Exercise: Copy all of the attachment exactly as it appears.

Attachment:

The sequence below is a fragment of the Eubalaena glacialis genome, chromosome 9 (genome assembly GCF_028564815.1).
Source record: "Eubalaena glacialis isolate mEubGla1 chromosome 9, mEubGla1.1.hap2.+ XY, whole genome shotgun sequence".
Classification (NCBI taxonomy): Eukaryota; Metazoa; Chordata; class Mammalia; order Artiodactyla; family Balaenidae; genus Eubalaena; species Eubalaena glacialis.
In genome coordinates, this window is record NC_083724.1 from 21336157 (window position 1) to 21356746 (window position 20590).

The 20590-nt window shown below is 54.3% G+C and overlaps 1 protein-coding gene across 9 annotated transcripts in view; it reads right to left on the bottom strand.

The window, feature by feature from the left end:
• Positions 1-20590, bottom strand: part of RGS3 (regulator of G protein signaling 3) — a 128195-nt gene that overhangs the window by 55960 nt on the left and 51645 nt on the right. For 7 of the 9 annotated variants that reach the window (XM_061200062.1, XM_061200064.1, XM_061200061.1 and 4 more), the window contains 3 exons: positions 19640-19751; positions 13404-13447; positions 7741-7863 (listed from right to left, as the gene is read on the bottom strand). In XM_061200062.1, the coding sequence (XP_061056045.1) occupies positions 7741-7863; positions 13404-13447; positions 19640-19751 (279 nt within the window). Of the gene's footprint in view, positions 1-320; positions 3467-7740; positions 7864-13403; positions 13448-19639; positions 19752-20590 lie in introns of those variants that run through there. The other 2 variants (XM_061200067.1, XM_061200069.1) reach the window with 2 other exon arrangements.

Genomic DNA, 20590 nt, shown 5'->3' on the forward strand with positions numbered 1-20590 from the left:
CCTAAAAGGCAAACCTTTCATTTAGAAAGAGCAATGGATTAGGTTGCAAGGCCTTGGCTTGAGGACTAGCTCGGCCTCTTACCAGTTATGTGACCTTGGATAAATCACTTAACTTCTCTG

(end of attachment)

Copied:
The sequence below is a fragment of the Eubalaena glacialis genome, chromosome 9 (genome assembly GCF_028564815.1).
Source record: "Eubalaena glacialis isolate mEubGla1 chromosome 9, mEubGla1.1.hap2.+ XY, whole genome shotgun sequence".
Classification (NCBI taxonomy): Eukaryota; Metazoa; Chordata; class Mammalia; order Artiodactyla; family Balaenidae; genus Eubalaena; species Eubalaena glacialis.
In genome coordinates, this window is record NC_083724.1 from 21336157 (window position 1) to 21356746 (window position 20590).

The 20590-nt window shown below is 54.3% G+C and overlaps 1 protein-coding gene across 9 annotated transcripts in view; it reads right to left on the bottom strand.

The window, feature by feature from the left end:
• Positions 1-20590, bottom strand: part of RGS3 (regulator of G protein signaling 3) — a 128195-nt gene that overhangs the window by 55960 nt on the left and 51645 nt on the right. For 7 of the 9 annotated variants that reach the window (XM_061200062.1, XM_061200064.1, XM_061200061.1 and 4 more), the window contains 3 exons: positions 19640-19751; positions 13404-13447; positions 7741-7863 (listed from right to left, as the gene is read on the bottom strand). In XM_061200062.1, the coding sequence (XP_061056045.1) occupies positions 7741-7863; positions 13404-13447; positions 19640-19751 (279 nt within the window). Of the gene's footprint in view, positions 1-320; positions 3467-7740; positions 7864-13403; positions 13448-19639; positions 19752-20590 lie in introns of those variants that run through there. The other 2 variants (XM_061200067.1, XM_061200069.1) reach the window with 2 other exon arrangements.

Genomic DNA, 20590 nt, shown 5'->3' on the forward strand with positions numbered 1-20590 from the left:
CCTAAAAGGCAAACCTTTCATTTAGAAAGAGCAATGGATTAGGTTGCAAGGCCTTGGCTTGAGGACTAGCTCGGCCTCTTACCAGTTATGTGACCTTGGATAAATCACTTAACTTCTCTG